15 Dec

Ice is not nice – 14 December 2017

An icy morning. Jac’s taxi didn’t come, so I volunteered to drive her to the station.

It wasn’t all that cold, but it had snowed during the night and the snow had melted, then frozen again and now that ice was melting, on the surface at least and that meant it was treacherous. The Juke performed perfectly, I couldn’t fault it. Unfortunately there was a queue of traffic heading along towards St Mo’s taking the children who can’t walk if it’s cold, or windy, or wet, or dry, or too hot, or too tired, or .. well, you get the picture. I turned at the roundabout and took the longer, but much quicker way round the back of Blackwood and then through the new estates to the station. Got there with plenty of time for Jac to catch the train (the next train, that is). Came home the same way because, although the queue was shorter, it was still there and resolutely not moving. Walked back from the car and that was when I found out just how slippery the surface was. Slid all the way down the short slope to the house. Didn’t fall, luckily, but Scamp decided it would help other folk if I spread some chippings on the path. Such a simple solution and it worked.

After lunch Scamp parceled up the Christmas parcels for JIC and Sim and I took them to be posted at Tesco. Got that completed and stopped off at St Mo’s to take some foties. Liked the shot through the trees also liked the shot of the swan attempting a tricky landing on ice, but decided the trees won PoD. The rest were good, but not great. I was better prepared for the ice this time with a pair of walking boots, real ones, not Clarks flashy looking, but ultimately useless Goretex ones. The ice was melting in the areas the late sun was reaching, but as I was leaving I could see thin icy fingers stretching out across the puddles. (Oh dear, I came over all ‘Nigella’ there!)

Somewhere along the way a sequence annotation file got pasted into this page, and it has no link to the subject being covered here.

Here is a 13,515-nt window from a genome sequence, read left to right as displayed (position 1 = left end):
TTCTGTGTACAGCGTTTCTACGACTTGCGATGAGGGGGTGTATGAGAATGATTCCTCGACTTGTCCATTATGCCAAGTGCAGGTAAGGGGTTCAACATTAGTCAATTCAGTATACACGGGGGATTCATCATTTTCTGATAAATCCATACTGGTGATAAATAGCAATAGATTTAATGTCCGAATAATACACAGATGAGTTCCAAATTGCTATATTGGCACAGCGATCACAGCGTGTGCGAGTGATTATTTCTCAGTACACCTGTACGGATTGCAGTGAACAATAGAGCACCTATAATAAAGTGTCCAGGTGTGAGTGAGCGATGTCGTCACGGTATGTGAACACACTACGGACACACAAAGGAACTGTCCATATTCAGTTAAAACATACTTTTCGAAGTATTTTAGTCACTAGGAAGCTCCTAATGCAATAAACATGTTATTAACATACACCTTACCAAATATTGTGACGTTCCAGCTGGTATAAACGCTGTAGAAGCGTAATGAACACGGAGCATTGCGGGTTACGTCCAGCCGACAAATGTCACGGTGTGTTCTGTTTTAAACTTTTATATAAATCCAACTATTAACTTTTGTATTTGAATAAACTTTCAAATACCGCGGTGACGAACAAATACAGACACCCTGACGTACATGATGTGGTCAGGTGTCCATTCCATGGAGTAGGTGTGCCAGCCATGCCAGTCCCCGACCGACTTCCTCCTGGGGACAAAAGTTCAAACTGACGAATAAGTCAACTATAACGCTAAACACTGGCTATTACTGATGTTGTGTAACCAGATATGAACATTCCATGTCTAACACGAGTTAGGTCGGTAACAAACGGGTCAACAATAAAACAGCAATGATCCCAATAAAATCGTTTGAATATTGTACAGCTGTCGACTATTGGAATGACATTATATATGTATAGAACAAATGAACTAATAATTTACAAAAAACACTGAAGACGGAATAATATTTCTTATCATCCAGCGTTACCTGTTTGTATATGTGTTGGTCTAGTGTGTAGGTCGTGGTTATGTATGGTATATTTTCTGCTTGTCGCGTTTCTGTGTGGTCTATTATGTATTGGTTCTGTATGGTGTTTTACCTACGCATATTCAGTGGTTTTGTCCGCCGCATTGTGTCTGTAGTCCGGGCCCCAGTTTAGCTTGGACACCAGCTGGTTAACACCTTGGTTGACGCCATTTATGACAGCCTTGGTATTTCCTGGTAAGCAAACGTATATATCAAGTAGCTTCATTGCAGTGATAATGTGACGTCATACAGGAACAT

Later in the afternoon I finished last week’s Zentangle doodle. I thought these things were beneath me, but they are more difficult than they look. You need a good eye and a steady hand to produce the accurate linework.

That was about it for the day. The highlight of the day was going to Tesco. Some days are like that.

Tomorrow, I may be joining Scamp for a coffee with Shona!

15 Dec

Slipped the Leash – 13 December 2017

This morning, Scamp and her sister were off into town. I had a chance to slip the leash.

Ended up doing a bit of sketching and pastel drawing, but nothing serious enough to be considered for public viewing. I also made some yogurt, repaired a bit of the kitchen ceiling and finished off an iron-on transfer for a tee shirt.  Eventually, after lunch I went for a walk in St Mo’s and just missed the last of the good light. What I did find was a quadricopter drone stuck up a tree. After a bit of work energetically throwing chunks of branches at it, it finally dropped to earth. It really was in a sorry state, but it did have a camera and after a bit of examination, I extracted the micro SD card. Like the rest of the drone it was fairly well corroded, but with some careful scraping with a scalpel, the contacts were clean enough to download the video of its last flight, all 2.5minutes of it. It’s not the best resolution, but it does show the dangers of flying too close to tall pine trees!

My one decent photo from the day and my PoD was entitled “Slipped the Leash” on Flickr. Quite fitting.